• There are many possible responses to this, but here’s one:

    The more companies like Apple are viewed as successful, the more right-brained people you’ll see in top management positions.

    Wall Street showed what happens when you get too many left-brained people in top management.

    Our own president told the country that we need fewer graduates aspiring to be investment bankers, and more of them as entrepreneurs and innovators. I guess that’s one strategy he and Oprah had in common :)

  • Robin Spilner

    Entrepreneurs and innovators need capital to start businesses and develop products. This means getting entry level jobs to pay the bills and build resources, unless you were born with a silver spoon or have the right contacts to get venture capital. By limiting innovation to the wealthy few who have capital and can handle the risk we are stifling innovation in this country. Why do you think the internet has been such a great outlet for innovation? It is because the overhead is low and the knowledge resources are readily available. We need to figure out a way to tap innovators from all demographic levels, assess good ideas without expensive credentials, and direct capital to good projects/people.

  • Ah, you’re talking about the ‘Long Tail’. Again, here’s but one such way to address the problem: Building a creative economy using the Long Tail. We’re working on building this web app, but it’s going to come after we build a custom crowdsourced placemaking web app.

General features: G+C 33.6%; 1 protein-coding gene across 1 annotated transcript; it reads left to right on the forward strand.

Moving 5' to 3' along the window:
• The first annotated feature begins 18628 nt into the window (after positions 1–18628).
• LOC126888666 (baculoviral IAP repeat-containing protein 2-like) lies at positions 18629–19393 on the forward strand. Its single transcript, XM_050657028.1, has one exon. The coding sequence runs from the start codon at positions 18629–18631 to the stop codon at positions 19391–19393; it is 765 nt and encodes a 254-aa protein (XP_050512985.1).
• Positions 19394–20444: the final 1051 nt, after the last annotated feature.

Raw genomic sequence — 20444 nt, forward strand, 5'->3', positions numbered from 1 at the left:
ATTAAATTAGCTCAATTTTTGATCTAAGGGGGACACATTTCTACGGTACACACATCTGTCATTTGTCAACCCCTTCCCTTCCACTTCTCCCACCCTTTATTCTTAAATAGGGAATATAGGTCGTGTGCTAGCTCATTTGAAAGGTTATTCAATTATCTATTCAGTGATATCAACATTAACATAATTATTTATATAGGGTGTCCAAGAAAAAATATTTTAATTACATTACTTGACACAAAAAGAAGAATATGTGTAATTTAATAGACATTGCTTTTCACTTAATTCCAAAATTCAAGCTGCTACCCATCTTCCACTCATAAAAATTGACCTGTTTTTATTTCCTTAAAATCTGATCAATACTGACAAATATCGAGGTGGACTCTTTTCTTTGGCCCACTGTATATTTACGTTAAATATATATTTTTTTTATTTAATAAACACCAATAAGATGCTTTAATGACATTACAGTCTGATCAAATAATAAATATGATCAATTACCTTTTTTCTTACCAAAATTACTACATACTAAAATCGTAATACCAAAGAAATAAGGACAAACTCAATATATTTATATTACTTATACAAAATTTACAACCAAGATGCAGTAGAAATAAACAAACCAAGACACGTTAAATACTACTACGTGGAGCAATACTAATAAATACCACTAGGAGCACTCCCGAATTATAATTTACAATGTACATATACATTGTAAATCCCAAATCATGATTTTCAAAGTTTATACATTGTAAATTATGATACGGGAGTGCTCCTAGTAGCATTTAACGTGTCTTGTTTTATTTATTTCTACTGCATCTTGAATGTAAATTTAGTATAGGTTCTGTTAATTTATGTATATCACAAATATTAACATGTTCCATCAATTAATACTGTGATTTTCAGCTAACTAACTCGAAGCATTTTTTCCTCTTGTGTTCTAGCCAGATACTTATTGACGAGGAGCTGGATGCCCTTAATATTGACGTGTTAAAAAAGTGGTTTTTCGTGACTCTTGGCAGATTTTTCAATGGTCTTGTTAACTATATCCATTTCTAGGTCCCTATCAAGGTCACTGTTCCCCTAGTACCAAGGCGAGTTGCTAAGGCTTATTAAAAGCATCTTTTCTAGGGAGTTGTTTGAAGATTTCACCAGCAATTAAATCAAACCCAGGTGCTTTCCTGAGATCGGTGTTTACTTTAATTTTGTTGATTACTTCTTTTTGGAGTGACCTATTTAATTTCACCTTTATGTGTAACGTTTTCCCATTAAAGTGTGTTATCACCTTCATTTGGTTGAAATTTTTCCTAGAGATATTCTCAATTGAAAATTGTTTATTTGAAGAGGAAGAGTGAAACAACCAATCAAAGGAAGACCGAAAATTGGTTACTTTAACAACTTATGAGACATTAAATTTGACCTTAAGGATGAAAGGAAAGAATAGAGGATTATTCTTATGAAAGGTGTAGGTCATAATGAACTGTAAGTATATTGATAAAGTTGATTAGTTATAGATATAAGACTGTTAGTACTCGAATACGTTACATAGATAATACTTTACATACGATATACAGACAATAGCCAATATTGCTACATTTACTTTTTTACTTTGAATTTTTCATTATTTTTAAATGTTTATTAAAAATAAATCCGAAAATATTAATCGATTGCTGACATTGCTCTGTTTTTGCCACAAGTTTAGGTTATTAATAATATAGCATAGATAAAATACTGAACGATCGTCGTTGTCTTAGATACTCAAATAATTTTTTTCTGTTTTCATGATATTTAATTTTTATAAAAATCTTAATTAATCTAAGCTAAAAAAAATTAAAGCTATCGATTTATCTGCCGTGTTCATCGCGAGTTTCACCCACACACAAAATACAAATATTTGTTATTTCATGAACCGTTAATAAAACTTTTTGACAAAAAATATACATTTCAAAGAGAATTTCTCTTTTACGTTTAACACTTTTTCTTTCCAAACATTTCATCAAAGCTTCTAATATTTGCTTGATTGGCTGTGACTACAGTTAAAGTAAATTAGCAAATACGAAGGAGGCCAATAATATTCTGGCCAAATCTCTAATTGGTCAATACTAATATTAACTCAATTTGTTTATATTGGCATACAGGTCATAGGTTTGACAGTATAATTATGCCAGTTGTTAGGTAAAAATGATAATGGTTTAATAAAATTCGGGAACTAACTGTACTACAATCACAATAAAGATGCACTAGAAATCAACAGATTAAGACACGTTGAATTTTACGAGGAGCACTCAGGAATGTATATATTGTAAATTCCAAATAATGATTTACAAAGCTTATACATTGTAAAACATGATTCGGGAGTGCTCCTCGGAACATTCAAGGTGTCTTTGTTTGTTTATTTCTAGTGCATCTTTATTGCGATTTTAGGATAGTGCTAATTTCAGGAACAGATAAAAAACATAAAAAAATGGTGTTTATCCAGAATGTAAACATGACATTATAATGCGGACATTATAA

• I read the book a few years back on the recommendation of a real estate developer, so yes there’s hope.

    I did find the book to be inspiring, and perhaps I need to pick it up again, but I’ll check out the interview too. Thanks for the link.

  • I highly suggest reading her CNN article, Why right-brainers will rule this century, which includes a signature interview with Dan Pink, as well as a link to an excerpt from the book, which by the way has been out since 2005.In this Conceptual Age, Dan suggests that we”ll need to complement our left-brain directed reasoning with six essential right-brain directed aptitudes, thus achieving a whole new mind. Just imagine the kinds of creative places, scenes and events that could result” because they will. Here are the six aptitudes, referred to as the Six Senses, in relation to their left-brained complement: